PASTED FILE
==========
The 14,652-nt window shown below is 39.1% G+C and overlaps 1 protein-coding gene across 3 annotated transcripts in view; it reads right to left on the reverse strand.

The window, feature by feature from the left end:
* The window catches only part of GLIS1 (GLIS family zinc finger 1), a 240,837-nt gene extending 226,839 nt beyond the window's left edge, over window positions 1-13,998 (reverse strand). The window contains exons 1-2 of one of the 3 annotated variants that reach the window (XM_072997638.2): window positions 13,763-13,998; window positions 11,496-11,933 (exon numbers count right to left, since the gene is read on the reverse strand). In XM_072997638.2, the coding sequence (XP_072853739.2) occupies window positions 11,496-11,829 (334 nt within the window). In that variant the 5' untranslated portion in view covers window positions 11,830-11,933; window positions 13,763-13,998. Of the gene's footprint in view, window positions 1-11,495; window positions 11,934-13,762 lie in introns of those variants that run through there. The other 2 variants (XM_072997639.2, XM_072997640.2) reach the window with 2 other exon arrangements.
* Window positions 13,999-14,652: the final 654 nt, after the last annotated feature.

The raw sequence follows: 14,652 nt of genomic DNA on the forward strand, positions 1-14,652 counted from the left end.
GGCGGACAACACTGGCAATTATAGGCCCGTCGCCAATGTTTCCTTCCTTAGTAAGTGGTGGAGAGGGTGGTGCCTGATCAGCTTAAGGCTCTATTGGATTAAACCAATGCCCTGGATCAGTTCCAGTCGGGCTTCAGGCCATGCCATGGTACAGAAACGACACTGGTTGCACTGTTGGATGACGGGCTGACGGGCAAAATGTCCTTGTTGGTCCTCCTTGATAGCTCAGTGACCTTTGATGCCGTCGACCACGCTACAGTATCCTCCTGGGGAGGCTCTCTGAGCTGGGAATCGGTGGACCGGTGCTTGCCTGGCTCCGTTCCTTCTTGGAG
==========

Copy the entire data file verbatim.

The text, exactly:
The 14,652-nt window shown below is 39.1% G+C and overlaps 1 protein-coding gene across 3 annotated transcripts in view; it reads right to left on the reverse strand.

The window, feature by feature from the left end:
* The window catches only part of GLIS1 (GLIS family zinc finger 1), a 240,837-nt gene extending 226,839 nt beyond the window's left edge, over window positions 1-13,998 (reverse strand). The window contains exons 1-2 of one of the 3 annotated variants that reach the window (XM_072997638.2): window positions 13,763-13,998; window positions 11,496-11,933 (exon numbers count right to left, since the gene is read on the reverse strand). In XM_072997638.2, the coding sequence (XP_072853739.2) occupies window positions 11,496-11,829 (334 nt within the window). In that variant the 5' untranslated portion in view covers window positions 11,830-11,933; window positions 13,763-13,998. Of the gene's footprint in view, window positions 1-11,495; window positions 11,934-13,762 lie in introns of those variants that run through there. The other 2 variants (XM_072997639.2, XM_072997640.2) reach the window with 2 other exon arrangements.
* Window positions 13,999-14,652: the final 654 nt, after the last annotated feature.

The raw sequence follows: 14,652 nt of genomic DNA on the forward strand, positions 1-14,652 counted from the left end.
GGCGGACAACACTGGCAATTATAGGCCCGTCGCCAATGTTTCCTTCCTTAGTAAGTGGTGGAGAGGGTGGTGCCTGATCAGCTTAAGGCTCTATTGGATTAAACCAATGCCCTGGATCAGTTCCAGTCGGGCTTCAGGCCATGCCATGGTACAGAAACGACACTGGTTGCACTGTTGGATGACGGGCTGACGGGCAAAATGTCCTTGTTGGTCCTCCTTGATAGCTCAGTGACCTTTGATGCCGTCGACCACGCTACAGTATCCTCCTGGGGAGGCTCTCTGAGCTGGGAATCGGTGGACCGGTGCTTGCCTGGCTCCGTTCCTTCTTGGAG